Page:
Stephen O’Donnell’s new treadmill doesn’t work. But the manufacturer won’t take it back unless he disassembles it, boxes it up, and brings it to the curb. And he can kiss that delivery fee goodbye. Is that right?
Question: I’m at my wits end. We invested close to $3,000 in a NordicTrack treadmill to once again try to accomplish that ever-elusive New Year’s resolution of dropping some weight and exercising regularly. We ordered the treadmill on January 19th and even sprang for the $249 “White Glove Delivery” — it was worth it for the peace of mind of having a professional deliver the 380-pound treadmill, carry it into the house and up a flight of stairs and put it together.
The treadmill arrived on February 6th and the technicians unboxed the machine, assembled it, then called me into the room to tell me it was defective. The handles on the treadmill were cracked and they were unable to assemble them. It was damaged, they tell me, during shipping.
Wait, I thought, aren’t you the shippers? No, they said. We are NVC Logistics — this is NordicTrack’s responsibility.
They gave me a piece of paper with a phone number and told me to call NordicTrack for the part. Before running out the door with a $40 tip, they showed me how to change the speed on the belt and raise and lower the incline. Then they high-tailed it.
I called the same day the treadmill arrived and requested a return. Someone will call you, I was told. Oh, and by the way — you need to take the machine apart and box it up and drag it to the curb. And we won’t refund you in full -— you pay for the $249 white glove service. It’s a non-refundable “service” fee. And you won’t get your refund for 2 to 3 weeks after we receive the machine. If there’s any damage to the machine when it arrives back to us, you’ll pay for that too.
It’s now three weeks later and the broken treadmill is still sitting in my house, mocking me and my lack of motivation to get off the couch. It does provide a very good excuse not to use it.
Dealing with NordicTrack on this issue has been insane. Their customer service line is the worst I’ve ever seen. I’ve called several times, been on hold for 10, 20, 30, yes even 50 minutes – with horrible hold music, I might add. On more than one occasion someone picked up the line and hung it up and I had to start all over again.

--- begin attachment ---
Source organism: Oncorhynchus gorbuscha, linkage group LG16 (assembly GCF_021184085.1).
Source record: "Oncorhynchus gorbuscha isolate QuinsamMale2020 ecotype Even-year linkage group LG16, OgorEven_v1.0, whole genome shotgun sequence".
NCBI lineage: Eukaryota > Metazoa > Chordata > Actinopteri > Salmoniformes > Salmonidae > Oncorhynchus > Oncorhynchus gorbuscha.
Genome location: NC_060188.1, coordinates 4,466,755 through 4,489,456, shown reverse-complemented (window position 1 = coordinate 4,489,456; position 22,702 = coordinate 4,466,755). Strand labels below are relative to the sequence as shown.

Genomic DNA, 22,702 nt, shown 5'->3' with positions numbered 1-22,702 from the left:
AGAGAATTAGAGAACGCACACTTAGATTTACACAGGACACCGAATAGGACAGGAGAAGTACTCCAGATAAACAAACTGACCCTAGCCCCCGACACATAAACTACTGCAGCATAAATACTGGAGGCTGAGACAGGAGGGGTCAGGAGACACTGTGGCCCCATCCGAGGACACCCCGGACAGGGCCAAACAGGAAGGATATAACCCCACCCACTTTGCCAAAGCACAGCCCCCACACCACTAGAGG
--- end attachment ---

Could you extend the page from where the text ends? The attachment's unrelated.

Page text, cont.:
I finally received an email tonight about returning the defective machine. They aren’t budging on eating the $249 white glove service fee — I won’t get that back. And, they are still asking me to confirm that I’m going to box up the machine. I’ve taken to NordicTrack’s Facebook page to air my complaints by commenting on their posts. There are many kindred souls out there telling the same stories. All people with good intentions like me who were left in the lurch by a company that doesn’t stand by their products or services. They seem to delete the unflattering comments almost as quickly as they are posted, but it’s cathartic to tell my story. I have it copied on my computer’s clipboard and just paste it as I go.
This certainly is a first-world problem, and for sure there are folks out there with bigger issues to deal with. It is, however, so infuriating that a company can get away with holding people’s money hostage while they drag their feet. One of the agents I’ve spoken to over the past weeks told me, “Oh Teresa handles all of the returns and exchanges for the entire company. She’s very backed up!”
I think there is a method to the madness here. My credit card was charged $2,647 on January 22nd. If NordicTrack follows their timeline for a refund we will easily be into the end of March by the time they get around to giving me my money back. It feels like I’ve just given NordicTrack a two-month, interest-free loan. There should be more protection for consumers against practices like this.
The other issue here is this: The treadmill should leave my house the way it came in. The “white glove” technicians need to come back, disassemble it, and carry it out and send it back to NordicTrack. I shouldn’t be responsible for boxing their defective machine and dragging it out to the curb to be picked up. — Stephen O’Donnell, Stoughton, Mass.
Answer: NordicTrack should have delivered a working treadmill to your house. Period.
It’s true, the company contracted with NVC Logistics, which specializes in delivering products such as treadmills. But that’s NordicTrack’s contract — and that doesn’t absolve it of any responsibility.
Asking you to box the faulty treadmill and bring it to the curb was unreasonable. NVC’s delivery specialists should have re-packaged the faulty treadmill and returned it to the truck, not set it up for you and left it in your house. What were they thinking?
It looks as if you spent an inordinate amount of time on the phone. You might have tried to contact NordicTrack by email, starting with the form on its website. NordicTrack is owned by a company called Icon Fitness, so the executive email addresses are email@example.com.
Putting pressure on the company via social media can work. But based on your experiences of having your comments deleted on social media, I’m not sure how effective it really was. A brief, polite email to an Icon executive might have been more effective.
I contacted NordicTrack on your behalf. A representative phoned you and agreed to refund both the treadmill and the white glove delivery charges. An NVC representative also contacted you and agreed to disassemble the broken treadmill and remove it at no extra charge.
I realize it’s already spring, but think of it this way: You don’t need a treadmill to get a workout. It’s getting warm outside. You can still keep your New Year’s resolution.